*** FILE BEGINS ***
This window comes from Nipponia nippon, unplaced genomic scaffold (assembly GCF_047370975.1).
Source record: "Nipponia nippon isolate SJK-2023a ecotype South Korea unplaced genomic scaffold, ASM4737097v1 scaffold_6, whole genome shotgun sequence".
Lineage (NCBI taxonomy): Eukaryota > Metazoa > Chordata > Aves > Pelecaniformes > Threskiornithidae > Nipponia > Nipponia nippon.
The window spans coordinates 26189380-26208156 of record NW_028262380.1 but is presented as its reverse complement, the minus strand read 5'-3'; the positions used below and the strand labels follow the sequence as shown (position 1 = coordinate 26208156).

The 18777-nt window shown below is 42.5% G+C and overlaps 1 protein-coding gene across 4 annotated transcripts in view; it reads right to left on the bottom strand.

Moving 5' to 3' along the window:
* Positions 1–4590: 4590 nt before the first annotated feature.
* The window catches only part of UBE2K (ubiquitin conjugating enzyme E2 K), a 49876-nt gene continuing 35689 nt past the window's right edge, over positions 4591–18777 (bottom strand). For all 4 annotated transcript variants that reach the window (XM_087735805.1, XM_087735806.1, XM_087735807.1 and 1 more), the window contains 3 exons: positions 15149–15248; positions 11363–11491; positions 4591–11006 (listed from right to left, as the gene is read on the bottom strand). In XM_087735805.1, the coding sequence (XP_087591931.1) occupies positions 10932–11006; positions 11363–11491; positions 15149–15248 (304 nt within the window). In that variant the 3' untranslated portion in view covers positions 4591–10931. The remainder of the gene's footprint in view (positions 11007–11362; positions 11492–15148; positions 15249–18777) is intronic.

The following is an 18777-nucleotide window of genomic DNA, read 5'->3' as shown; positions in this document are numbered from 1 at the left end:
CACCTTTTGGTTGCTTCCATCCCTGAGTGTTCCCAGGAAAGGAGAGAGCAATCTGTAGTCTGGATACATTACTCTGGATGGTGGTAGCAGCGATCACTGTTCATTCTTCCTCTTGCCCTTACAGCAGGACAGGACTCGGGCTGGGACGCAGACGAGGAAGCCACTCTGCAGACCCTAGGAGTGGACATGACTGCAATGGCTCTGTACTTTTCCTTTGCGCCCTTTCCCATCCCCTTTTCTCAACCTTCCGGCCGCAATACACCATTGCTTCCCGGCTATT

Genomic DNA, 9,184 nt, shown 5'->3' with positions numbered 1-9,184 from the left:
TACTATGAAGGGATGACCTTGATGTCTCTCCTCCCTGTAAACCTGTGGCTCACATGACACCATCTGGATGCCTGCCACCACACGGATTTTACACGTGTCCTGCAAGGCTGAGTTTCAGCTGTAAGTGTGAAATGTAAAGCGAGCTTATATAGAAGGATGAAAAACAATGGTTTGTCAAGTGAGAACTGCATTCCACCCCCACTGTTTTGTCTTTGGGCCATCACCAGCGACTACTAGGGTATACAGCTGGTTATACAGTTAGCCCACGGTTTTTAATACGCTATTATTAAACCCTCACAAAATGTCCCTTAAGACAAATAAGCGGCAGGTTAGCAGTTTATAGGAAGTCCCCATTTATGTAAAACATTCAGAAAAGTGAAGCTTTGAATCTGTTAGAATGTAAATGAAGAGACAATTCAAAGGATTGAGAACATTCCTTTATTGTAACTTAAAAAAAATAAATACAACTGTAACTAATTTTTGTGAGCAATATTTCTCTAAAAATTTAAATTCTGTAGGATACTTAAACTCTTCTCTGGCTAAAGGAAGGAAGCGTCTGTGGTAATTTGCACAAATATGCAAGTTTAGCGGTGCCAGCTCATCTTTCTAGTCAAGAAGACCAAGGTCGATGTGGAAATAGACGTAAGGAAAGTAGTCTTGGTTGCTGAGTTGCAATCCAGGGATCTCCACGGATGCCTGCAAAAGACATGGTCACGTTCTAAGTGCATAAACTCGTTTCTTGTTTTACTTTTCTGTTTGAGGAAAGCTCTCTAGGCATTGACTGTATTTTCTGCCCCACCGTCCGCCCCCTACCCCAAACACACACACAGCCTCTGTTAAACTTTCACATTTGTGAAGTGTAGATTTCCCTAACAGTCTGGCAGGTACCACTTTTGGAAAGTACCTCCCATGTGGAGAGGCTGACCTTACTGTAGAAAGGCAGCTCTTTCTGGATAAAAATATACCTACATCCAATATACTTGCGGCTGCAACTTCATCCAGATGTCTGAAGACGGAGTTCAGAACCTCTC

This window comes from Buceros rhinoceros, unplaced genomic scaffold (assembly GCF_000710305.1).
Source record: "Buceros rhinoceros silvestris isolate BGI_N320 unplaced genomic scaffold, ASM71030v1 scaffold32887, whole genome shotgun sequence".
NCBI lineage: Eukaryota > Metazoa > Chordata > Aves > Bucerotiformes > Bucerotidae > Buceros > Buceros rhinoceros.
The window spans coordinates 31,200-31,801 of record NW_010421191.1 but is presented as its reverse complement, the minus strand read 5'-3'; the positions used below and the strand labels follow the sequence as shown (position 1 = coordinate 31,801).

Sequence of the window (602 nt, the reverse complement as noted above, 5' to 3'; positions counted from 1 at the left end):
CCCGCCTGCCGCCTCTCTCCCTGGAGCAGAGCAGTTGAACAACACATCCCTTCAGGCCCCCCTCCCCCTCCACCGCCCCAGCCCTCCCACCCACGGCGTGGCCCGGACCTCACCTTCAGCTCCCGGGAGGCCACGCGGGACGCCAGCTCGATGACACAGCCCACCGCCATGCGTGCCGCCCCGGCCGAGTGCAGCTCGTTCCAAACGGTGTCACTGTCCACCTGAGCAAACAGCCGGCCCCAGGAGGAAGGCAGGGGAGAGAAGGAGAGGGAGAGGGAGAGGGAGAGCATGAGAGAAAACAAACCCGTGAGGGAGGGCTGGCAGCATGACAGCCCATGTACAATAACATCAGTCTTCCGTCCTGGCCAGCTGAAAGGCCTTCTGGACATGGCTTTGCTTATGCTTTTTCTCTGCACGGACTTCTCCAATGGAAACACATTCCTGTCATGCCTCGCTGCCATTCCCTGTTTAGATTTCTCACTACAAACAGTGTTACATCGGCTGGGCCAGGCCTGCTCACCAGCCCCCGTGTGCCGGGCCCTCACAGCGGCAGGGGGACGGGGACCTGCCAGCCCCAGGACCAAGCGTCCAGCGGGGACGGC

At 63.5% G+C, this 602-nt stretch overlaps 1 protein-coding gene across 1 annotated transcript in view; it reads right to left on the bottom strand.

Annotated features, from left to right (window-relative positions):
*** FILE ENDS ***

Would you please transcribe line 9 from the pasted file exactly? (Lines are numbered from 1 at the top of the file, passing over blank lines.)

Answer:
The following is an 18777-nucleotide window of genomic DNA, read 5'->3' as shown; positions in this document are numbered from 1 at the left end: